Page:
Nearly 20 years age, Yi-Fu Tuan wrote his influential Dominance and Affection:The Making of Pets , which argued that human affection for domestic animals is inseparable from dominance. Today, cultural critics persist in the view that companion animals are compromised, even degraded, because they are controlled by humans. The essay attempts to rethink the relationship between humans and companion animals beyond the freedom-dominance binary. It argues for a conceptual approach that defers confidant interpretation of animals (...)
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  41.  30
    The Reintroduction and Reinterpretation of the Wild.Eileen O'Rourke - 2000 - Journal of Agricultural and Environmental Ethics 13 (1):144-165.
    This paper is concerned with changing social representations of the ``wild,'' in particular wild animals. We argue that within a contemporary Western context the old agricultural perception of wild animals as adversarial and as a threat to domestication, is being replaced by an essentially urban fascination with certain emblematic wild animals, who are seen to embody symbols of naturalness and freedom. On closer examination that carefully mediatized ``naturalness'' may be but another form of domestication. After an historical (...)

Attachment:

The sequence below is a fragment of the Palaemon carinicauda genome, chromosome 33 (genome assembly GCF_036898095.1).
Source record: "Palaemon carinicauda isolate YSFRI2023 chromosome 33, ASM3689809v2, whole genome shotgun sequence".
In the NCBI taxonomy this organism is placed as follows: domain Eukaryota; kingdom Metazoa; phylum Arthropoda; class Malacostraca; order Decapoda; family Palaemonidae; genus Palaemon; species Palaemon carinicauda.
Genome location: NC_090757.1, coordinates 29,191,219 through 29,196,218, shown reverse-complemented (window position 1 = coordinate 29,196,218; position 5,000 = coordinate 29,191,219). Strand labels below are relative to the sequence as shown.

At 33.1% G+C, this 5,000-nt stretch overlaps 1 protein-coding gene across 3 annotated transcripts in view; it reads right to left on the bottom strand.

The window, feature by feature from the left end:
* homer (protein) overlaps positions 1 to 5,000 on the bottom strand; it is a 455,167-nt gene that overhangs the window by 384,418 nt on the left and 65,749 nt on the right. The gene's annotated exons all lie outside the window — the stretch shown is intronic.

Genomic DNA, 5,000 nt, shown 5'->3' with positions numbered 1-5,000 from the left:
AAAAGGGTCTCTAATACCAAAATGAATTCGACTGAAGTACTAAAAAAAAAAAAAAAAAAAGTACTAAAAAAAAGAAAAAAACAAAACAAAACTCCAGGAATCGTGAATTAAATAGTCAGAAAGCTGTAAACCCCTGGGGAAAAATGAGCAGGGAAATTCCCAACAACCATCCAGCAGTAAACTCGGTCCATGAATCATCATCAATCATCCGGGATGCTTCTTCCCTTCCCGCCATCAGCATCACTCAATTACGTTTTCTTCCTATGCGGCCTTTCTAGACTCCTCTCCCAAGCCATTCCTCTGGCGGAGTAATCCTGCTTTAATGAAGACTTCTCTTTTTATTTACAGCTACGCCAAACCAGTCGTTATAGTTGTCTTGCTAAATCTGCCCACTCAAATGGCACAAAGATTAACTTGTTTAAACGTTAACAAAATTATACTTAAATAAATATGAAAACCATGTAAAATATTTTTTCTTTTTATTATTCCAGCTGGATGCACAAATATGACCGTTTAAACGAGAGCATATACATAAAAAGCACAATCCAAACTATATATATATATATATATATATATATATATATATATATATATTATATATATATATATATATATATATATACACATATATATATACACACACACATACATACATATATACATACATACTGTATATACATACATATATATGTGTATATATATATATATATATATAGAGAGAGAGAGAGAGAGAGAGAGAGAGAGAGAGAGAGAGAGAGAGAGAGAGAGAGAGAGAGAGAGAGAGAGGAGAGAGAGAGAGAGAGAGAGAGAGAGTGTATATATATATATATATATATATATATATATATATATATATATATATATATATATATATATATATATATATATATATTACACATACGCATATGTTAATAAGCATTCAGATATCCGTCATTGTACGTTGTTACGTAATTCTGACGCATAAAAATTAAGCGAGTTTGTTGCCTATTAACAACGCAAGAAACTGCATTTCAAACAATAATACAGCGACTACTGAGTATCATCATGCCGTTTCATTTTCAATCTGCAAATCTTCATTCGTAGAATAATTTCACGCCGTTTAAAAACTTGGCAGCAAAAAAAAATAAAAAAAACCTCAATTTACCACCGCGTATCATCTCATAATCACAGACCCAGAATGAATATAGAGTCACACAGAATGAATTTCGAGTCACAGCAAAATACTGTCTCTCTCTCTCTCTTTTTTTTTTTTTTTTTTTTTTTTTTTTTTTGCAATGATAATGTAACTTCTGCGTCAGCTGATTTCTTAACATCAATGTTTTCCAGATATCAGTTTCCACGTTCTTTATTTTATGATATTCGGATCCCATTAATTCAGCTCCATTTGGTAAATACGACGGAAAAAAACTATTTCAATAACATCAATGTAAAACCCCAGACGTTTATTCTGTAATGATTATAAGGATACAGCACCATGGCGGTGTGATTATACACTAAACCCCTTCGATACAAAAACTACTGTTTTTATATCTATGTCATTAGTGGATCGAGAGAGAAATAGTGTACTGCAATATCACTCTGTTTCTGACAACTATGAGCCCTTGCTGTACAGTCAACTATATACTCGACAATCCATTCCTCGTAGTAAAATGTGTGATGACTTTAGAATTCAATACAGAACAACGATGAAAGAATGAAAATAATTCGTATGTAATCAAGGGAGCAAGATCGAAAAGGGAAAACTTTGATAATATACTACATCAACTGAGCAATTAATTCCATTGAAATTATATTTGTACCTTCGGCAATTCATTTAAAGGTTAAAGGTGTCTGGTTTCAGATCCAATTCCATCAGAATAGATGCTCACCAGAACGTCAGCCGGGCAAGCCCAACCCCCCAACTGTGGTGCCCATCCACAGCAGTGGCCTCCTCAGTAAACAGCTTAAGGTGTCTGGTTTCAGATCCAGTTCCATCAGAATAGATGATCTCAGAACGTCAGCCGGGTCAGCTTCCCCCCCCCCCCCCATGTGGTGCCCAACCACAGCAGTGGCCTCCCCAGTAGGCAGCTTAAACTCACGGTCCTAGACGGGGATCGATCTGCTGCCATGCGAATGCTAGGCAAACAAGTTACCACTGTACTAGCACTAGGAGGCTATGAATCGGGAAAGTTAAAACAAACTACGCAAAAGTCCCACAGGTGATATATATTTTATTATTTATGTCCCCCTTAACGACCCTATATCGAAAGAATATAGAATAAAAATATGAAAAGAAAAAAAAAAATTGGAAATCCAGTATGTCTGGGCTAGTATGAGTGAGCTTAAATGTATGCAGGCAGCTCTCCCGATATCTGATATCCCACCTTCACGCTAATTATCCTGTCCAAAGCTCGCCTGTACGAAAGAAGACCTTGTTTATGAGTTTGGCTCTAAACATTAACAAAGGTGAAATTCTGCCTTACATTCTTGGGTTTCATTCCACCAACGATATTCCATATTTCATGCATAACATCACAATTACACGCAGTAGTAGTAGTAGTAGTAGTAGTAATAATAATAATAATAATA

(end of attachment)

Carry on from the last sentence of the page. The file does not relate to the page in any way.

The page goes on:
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  42.  9
    Animal Vocalization and Human Polyglossia in Walter of Bibbesworth's Thirteenth-Century Domestic Treatise in Anglo-Norman French and Middle English.William Sayers - 2009 - Sign Systems Studies 37 (3-4):525-541.
    Walter of Bibbesworth’s late thirteenth-century versified treatise on French vocabulary relevant to the management of estates in Britain has the first extensive list of animal vocalizations in a European vernacular. Many of the Anglo-Norman French names for animals and their sounds are glossed in Middle English, inviting both diachronic and synchronic views of the capacity of these languages for onomatopoetic formation and reflection on the interest of these social and linguistic communities in zoosemiotics.
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  43.  3
    Human-Animal Meeting Points: Use of Space in the Household Arena in Past Societies.Kristin Armstrong Oma - 2013 - Society and Animals 21 (2):162-177.